Also, once again, Lucas plagues his screenplay with an endless number of scenes of death. Once we get back to Coruscant after saving Palpatine, we have a scene where Anakin talks to Amidala. We have a scene where he talks to Yoda. We have another scene where he talks to Amidala. We have a Council meeting. We have another scene with Anakin and Amidala where they talk about how much they love each other. He has a scene with the Senator where they talk about I don’t even know what. Obi-Wan, Sam Jackson and Yoda then talk about Anakin (characters talking about other characters – scene of death!). We have a scene where Anakin tells Amidala how he had a nightmare about her. We have a scene where Anakin and Amidala talk about if they’re on the “right side” or not. I mean seriously. You gotta be kidding me. This is the very definition of scenes of death where characters are just talking to each other about their feelings or about other people or about their opinions.
Once again, somewhere in all of this is Anakin becoming confused about his allegiance, which is the only potentially interesting thread in the movie. But instead of two or three powerpacked scenes where we explore this and it really resonates with the audience, we get 12 to 14 scenes where it’s brought up in bits and pieces and is therefore diluted. You always want to combine scenes that are saying the same thing so you have one strong scene as opposed to two or three weak ones.
This is the hardest of the three prequels to judge because it does have its moments. But all of the things that plague the previous two films are unfortunately still on display here. We have full sections of the movie that have no engine driving them at all (mainly the stuff after the opening rescue sequence). We have strange tonal inconsistencies (having somebody slaughter a bunch of four-year-old kids in a Star Wars movie?). We have a story that doesn’t really make sense (who are these villains?). We have a timeframe that’s too long. We have entire sequences that don’t matter (the Wookie planet battle). Every one of the prequels needed to be majorly simplified. As much of the politics as possible should’ve been eliminated. Lucas needed to make things fun and easy to follow, like the earlier films. Instead we had a screenwriter who doesn’t understand the craft trying to pull off one the most complicated types of stories there is. The second half Jedi stuff gave this movie just enough of an edge to climb out of the rating gutter, but it’s still pretty bad.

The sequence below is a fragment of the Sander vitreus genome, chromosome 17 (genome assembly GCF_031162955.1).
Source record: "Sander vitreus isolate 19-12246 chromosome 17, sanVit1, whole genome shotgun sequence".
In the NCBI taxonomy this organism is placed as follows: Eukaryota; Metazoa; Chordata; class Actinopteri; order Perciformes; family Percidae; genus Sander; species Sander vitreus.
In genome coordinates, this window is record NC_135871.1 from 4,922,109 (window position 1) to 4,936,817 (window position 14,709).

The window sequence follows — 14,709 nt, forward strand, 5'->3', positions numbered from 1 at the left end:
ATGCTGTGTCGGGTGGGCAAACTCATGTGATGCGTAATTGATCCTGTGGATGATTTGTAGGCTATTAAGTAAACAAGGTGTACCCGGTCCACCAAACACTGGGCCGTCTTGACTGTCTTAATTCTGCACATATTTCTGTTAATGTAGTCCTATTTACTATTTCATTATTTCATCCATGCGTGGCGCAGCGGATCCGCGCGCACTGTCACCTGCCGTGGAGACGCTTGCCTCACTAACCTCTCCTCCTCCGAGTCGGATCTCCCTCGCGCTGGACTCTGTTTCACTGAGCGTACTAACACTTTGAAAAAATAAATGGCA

[ ] What the hell did I just read?
[x] wasn’t for me
[ ] worth the read
[ ] impressive
[ ] genius
What I learned: The Anakin-Palpatine dialogue scene during the opera is actually a good scene to study for creating subtext in your screenplay. Whenever you have one character who’s saying one thing but trying to get something else across, you’re creating subtext, which will usually make the scene more interesting. So if Palatine had done what Lucas had been doing for the majority of these prequels, he probably would have said something like “Look Anakin. I’m actually a Sith Lord and I really think it would be cool if you joined me,” which, of course, would’ve been on the nose and boring. Instead, he tells him a story about a Sith Lord who once had the power to bring people back from the dead, preying on Anakin’s need to save the woman he loves. It’s by no means the best example of subtext, but it’s good enough to work.